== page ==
Sunday, March 22, 2015

Friedrich Nietzsche on Intellectual Problems

"I have always written my works with my whole body: I do not know what purely intellectual problems are." ~ Nietzsche

The opening line of The Great Gatsby

"In my younger and more vulnerable years my father gave me some advice that I’ve been turning over in my mind ever since. Whenever you feel like criticising any one, he told me, just remember that all the people in this world haven’t had the advantages that you’ve had.” ~ F. Scott Fitzgerald in The Great Gatsby

Saturday, March 21, 2015

Not all philosophy is bunk, however

"There is nothing so absurd but some philosopher has said it." ~ Cicero

Friday, March 20, 2015

Opening line in Robert Louis Stevenson's Treasure Island

“Squire Trelawnay, Dr Livesey, and the rest of these gentlemen having asked me to write down the whole particulars about Treasure Island, from the beginning to the end, keeping nothing back but the bearings of the island, and that only because there is still treasure not yet lifted, I take up my pen in the year of grace 17-- and go back to the time when my father kept the Admiral Benbow inn and the brown old seaman with the sabre cut first took up his lodging under our roof.” ~ Robert Louis Stevenson in Treasure Island

Thursday, March 19, 2015

Saturday, March 14, 2015

Another word marathon from Virginia Woolf

From the notorious long-sentence-writer Virginia Woolf’s essay “On Being Ill”:

"Considering how common illness is, how tremendous the spiritual change that it brings, how astonishing, when the lights of health go down, the undiscovered countries that are then disclosed, what wastes and deserts of the soul a slight attack of influenza brings to view, what precipices and lawns sprinkled with bright flowers a little rise of temperature reveals, what ancient and obdurate oaks are uprooted in us by the act of sickness, how we go down into the pit of death and feel the water of annihilation close above our heads and wake thinking to find ourselves in the presence of the angels and harpers when we have a tooth out and come to the surface in the dentist’s arm-chair and confuse his “Rinse the Mouth —- rinse the mouth” with the greeting of the Deity stooping from the floor of Heaven to welcome us – when we think of this, as we are frequently forced to think of it, it becomes strange indeed that illness has not taken its place with love and battle and jealousy among the prime themes of literature."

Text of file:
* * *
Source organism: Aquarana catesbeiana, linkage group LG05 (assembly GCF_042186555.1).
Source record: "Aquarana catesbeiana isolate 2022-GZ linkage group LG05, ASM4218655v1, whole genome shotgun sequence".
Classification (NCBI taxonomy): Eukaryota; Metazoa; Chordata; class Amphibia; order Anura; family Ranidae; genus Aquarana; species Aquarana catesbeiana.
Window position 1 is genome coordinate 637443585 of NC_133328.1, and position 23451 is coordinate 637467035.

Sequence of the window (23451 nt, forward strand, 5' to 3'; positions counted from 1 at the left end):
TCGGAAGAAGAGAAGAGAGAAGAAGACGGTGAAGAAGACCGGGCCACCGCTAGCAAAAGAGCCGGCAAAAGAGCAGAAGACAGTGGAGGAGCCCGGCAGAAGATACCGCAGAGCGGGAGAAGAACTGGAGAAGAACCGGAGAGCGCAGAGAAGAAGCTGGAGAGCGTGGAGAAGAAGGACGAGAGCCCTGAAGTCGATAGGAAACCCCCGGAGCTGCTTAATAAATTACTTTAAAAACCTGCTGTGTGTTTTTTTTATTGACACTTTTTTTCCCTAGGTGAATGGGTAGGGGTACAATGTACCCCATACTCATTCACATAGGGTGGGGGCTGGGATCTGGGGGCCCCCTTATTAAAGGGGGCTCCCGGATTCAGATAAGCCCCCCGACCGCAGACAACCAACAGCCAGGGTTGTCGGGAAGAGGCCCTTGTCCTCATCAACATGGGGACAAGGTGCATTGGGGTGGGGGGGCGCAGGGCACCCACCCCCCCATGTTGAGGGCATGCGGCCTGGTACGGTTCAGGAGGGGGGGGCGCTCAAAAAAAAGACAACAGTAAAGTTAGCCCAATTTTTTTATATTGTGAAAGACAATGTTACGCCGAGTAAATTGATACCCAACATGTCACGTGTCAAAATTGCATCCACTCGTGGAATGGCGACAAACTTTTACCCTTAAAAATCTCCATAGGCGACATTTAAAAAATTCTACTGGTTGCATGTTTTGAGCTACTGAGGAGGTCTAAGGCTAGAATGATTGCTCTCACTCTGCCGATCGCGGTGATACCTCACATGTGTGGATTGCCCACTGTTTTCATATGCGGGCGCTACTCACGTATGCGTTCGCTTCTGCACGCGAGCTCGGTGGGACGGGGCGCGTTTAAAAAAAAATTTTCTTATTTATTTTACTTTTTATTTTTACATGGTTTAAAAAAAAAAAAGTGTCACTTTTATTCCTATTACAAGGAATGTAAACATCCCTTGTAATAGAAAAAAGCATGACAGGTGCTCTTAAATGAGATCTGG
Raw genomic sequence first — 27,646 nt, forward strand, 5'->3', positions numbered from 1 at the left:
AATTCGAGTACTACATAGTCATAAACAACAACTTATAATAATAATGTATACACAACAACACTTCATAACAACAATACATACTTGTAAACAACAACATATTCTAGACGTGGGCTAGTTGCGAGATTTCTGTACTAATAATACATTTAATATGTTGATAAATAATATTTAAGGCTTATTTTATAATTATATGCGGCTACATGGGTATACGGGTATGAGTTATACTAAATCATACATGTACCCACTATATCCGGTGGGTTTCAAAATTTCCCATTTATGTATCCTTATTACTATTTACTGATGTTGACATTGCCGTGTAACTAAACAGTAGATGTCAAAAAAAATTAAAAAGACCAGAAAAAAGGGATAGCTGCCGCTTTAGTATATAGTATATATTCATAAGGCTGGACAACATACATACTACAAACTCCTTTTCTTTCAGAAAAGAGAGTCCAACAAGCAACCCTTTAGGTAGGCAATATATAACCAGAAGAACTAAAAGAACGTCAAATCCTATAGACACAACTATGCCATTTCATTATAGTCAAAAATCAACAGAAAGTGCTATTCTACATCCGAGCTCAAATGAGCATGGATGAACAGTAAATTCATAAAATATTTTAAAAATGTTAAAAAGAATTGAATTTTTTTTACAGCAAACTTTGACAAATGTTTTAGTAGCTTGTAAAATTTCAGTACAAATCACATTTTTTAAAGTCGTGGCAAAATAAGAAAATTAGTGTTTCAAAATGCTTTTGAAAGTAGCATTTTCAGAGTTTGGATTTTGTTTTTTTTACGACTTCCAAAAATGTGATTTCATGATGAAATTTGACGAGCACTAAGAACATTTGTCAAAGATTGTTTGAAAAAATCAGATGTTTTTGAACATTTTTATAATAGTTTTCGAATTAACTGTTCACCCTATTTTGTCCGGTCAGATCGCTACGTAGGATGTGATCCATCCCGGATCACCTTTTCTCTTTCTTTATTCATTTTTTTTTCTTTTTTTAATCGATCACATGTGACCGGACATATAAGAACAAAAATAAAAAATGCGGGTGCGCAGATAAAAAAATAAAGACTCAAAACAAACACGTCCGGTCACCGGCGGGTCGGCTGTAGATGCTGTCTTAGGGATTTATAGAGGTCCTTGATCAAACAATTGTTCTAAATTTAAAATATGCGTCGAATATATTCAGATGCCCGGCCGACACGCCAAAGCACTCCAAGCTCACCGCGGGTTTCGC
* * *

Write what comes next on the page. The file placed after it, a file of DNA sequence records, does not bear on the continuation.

Friday, March 6, 2015

A Bend in the River

"The world is what it is; men who are nothing, who allow themselves to become nothing, have no place in it." ~ V. S. Naipaul, A Bend in the River

Tuesday, March 3, 2015

A good long sentence by F. Scott Fitzgerald

"Its vanished trees, the trees that had made way for Gatsby’s house, had once pandered in whispers to the last and greatest of all human dreams; for a transitory enchanted moment man must have held his breath in the presence of this continent, compelled into an aesthetic contemplation he neither understood nor desired, face to face for the last time in history with something commensurate to his capacity for wonder." ~ F. Scott Fitzgerald in The Great Gatsby

Sunday, March 1, 2015

The memorable long sentence by Charles Dickens

“It was the best of times, it was the worst of times, it was the age of wisdom, it was the age of foolishness, it was the epoch of belief, it was the epoch of incredulity, it was the season of Light, it was the season of Darkness, it was the spring of hope, it was the winter of despair, we had everything before us, we had nothing before us, we were all going direct to Heaven, we were all going direct the other way—in short, the period was so far like the present period, that some of its noisiest authorities insisted on its being received, for good or for evil, in the superlative degree of comparison only.” ~ A Tale of Two Cities, by Charles Dickens